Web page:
Friday, February 17, 2012

Game 2: Zelda II: The Adventure of Link (NES) - Beginnings

"I found Link staring longingly at Zelda (the original princess) as she slumbered soundlessly on her royal bed locked away in a side room at the North Palace. Even though the current princess Zelda waited for his return, I could tell by the look in his eyes that he was ready to throw his life away for a chance to save this one. Rousing him from his daydreaming didn't take long, and only moments more passed before he had his bearings. In front of us was an arduous quest, and although this was still Hyrule, we found ourselves surround by unfamiliar terrain. Without knowing where these palaces were we aimlessly followed the road and came upon a village. Rumors abound of a Palace in Parapa, we determined this was our first destination. An old wise man knew of our desire to head there, and he taught Link a spell that would shield him from the harsh desert environment as well as deadly creatures."

Wow, I must have completely blocked out how tough Zelda II is. I'm fairly sure I beat this game as a kid, although I may have had some help from my brother. On first impressions, and I gather from the comment on the previous post, not many feel this is a CRPG, myself included. I look at the game; I look at the scale, but it doesn't quite feel right. I'll get to that later though.
Last night went fairly well. Even with the obvious difficulty of the game I managed not to game over until Death Mountain. It took quite a few attempts to map the mountain of accurate naming, but even so, it took a couple more game overs until I finally reached the hammer, which allows me to break boulders on the path. I'm getting a little ahead of myself though, so let me start over.

It was easy enough to navigate the over-world and find the first towns by following the road. From even these first few moments it was obvious to me that I remembered a lot of this game. I knew the first palace was through a cave past the forest to the west, and I needed to get a candle from inside. For this playthrough though I'm trying to find the clues in the game that lead me to the sights rather than heading straight for the hidden points of interest. Even so, I did end up getting the trophy that unlocks the second spell before being told to do so because I knew I needed to get it.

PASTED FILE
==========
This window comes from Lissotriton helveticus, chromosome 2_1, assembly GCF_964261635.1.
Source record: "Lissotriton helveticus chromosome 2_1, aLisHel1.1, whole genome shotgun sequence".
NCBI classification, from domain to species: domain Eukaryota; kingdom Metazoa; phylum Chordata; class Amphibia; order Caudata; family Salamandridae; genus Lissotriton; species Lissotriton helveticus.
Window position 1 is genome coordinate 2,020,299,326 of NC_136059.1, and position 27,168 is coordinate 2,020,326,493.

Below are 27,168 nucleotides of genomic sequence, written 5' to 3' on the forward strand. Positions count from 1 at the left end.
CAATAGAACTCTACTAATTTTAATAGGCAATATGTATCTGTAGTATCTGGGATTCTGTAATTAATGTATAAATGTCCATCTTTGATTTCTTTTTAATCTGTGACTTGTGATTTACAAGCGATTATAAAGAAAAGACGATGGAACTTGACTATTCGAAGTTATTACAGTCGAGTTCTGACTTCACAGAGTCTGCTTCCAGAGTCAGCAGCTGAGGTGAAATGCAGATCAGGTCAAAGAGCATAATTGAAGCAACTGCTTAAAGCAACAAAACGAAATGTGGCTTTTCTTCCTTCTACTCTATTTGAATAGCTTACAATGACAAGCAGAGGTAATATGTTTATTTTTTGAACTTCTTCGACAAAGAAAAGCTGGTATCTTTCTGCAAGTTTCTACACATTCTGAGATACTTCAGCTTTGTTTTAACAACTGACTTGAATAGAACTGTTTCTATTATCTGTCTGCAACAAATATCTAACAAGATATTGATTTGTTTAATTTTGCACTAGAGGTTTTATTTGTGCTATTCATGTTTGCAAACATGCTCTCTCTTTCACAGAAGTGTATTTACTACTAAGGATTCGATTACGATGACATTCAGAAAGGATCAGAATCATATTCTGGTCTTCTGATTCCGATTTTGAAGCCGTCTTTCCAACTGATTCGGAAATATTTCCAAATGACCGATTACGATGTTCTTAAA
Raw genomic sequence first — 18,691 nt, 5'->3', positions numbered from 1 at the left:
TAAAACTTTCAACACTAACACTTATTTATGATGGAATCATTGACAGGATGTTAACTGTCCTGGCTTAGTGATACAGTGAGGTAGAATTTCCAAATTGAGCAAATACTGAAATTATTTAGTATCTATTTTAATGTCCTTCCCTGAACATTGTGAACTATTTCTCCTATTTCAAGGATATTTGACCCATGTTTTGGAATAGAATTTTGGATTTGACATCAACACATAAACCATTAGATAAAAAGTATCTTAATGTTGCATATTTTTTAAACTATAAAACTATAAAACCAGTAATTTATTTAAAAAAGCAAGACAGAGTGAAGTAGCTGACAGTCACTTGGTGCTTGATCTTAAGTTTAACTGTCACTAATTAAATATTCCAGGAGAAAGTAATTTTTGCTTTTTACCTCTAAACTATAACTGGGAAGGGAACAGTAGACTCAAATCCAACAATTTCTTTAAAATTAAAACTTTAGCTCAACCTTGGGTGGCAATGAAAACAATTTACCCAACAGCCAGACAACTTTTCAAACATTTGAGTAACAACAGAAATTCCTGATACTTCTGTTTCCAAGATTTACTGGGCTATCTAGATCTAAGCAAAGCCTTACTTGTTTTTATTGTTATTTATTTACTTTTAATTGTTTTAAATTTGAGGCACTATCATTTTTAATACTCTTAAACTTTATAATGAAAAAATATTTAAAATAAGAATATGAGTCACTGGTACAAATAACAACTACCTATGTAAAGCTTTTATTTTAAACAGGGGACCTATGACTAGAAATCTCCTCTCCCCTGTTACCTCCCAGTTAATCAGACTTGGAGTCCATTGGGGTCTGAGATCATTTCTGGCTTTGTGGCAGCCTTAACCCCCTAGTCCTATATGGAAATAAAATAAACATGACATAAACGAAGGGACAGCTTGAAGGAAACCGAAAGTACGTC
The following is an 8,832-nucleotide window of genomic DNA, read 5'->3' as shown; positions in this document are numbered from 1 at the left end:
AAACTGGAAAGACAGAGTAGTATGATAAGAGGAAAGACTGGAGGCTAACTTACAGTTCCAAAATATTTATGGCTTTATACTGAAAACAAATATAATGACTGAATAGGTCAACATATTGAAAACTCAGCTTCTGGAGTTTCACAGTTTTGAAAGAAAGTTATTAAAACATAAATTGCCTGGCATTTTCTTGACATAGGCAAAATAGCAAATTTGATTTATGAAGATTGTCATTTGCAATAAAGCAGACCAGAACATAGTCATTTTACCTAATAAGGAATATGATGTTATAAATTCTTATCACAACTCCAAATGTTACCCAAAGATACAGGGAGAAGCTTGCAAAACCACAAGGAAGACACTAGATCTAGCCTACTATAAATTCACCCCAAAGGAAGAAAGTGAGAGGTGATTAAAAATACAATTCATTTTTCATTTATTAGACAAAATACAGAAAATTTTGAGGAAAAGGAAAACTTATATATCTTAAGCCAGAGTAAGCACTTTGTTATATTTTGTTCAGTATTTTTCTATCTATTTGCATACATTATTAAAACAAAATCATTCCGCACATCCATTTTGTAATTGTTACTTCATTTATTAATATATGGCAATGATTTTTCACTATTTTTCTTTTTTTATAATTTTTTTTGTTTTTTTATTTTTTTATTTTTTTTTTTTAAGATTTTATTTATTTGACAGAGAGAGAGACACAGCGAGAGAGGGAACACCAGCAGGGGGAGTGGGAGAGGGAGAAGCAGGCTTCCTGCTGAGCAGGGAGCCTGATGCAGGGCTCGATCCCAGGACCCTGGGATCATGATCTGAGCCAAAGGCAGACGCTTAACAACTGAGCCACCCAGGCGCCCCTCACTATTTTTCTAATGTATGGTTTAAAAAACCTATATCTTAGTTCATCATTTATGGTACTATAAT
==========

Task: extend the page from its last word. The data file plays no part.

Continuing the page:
That's a very conspicuous looking boulder...
The game itself is definitely an action affair with lots of jumping and button mashing sword swinging fun. Link now also has the ability to cast magic. Spells must be learned from wise ones in each town. The first spell is pretty much handed to you while the others require some kind of fetch quest. One thing I noticed that wasn't mentioned in any other review is the lack of money. This never stuck out as strange in my previous plays, but with an eye on note taking for this blog it's definitely an oddity for a CRPG and for the series.

There are hidden areas on the map that stand out by their unique terrain, but sometimes they blend in with the surroundings. They tend to have heart containers, magic containers, or experience bags. Some areas are set, and unavoidable if I need to pass. Traveling over bridges has always brought up a side-scrolling area with set encounters. In these areas, the direction I enter from determines which side I start on, and exiting on the opposite end allows me to pass through. Traveling over anything except roads will cause monsters to spawn in three directions and move around randomly. If Link touches one of these, then a random encounter occurs with link in the middle of an area; the only escape is to leave out the left or right side (or die trying).
No boomerang?! How is this even a Zelda game?
I had thought enemies dropped health as well as magic or experience, but they sadly do not, which really adds to the difficulty. Luckily I've found the Life spell that allows me to heal, but it comes at a hefty magic cost. I've made it through the first two palaces grossly over-leveled, to compensate for my lack of skill, and part way through the third. I couldn't quite handle the horseman, and died during that fight. Completing a palace involves collecting the hidden item, defeating the boss, and placing a crystal in the statue, which brings your experience to the next level. Unfortunately, I didn't plan ahead, so this hasn't been as beneficial as it could. I've collected a candle that allows me to see in caves, the glove that lets me break blocks, and a raft to travel across the ocean.

The hammer from Death Mountain isn't gained from a palace, but it's been the most useful item so far, allowing me to quickly travel back after a game over. I've also been taught the downward thrust, which I remember fondly as my favorite move in this game. Some things can't be found without exploring though, and I don't think I got clear clues for getting the medicine to unlock the fairy spell (necessary to enter the third palace; it turns you into a fairy), nor do I believe there's a clue for getting the trophy, which is why I went out of my way to get it. Probably the most memorable character is Error (Bagu is a close second), and I was told to go speak with him about the palace, but I forgot to do this last night. Hopefully I can remember and document if his dialogue changes (I'm waiting for this to happen in a game, although I suppose "waking up" the monsters may count).
Is that really your name or are you broken?
I believe I'm near the halfway point. From memory, I know I need to find some water walking boots (I actually learned this from a town as well), I'll return some kid to get more magic, get a flute to unlock the next area, have to fight a Wizzrobe with the reflect spell, and a dragon with the upward thrust. The Great Palace is a huge maze that's going to take some luck to get through. Then there's two bosses to face at the end. I may not finish all this tomorrow, but I'll do my best for those that are unconvinced this is a CRPG and just want it to end.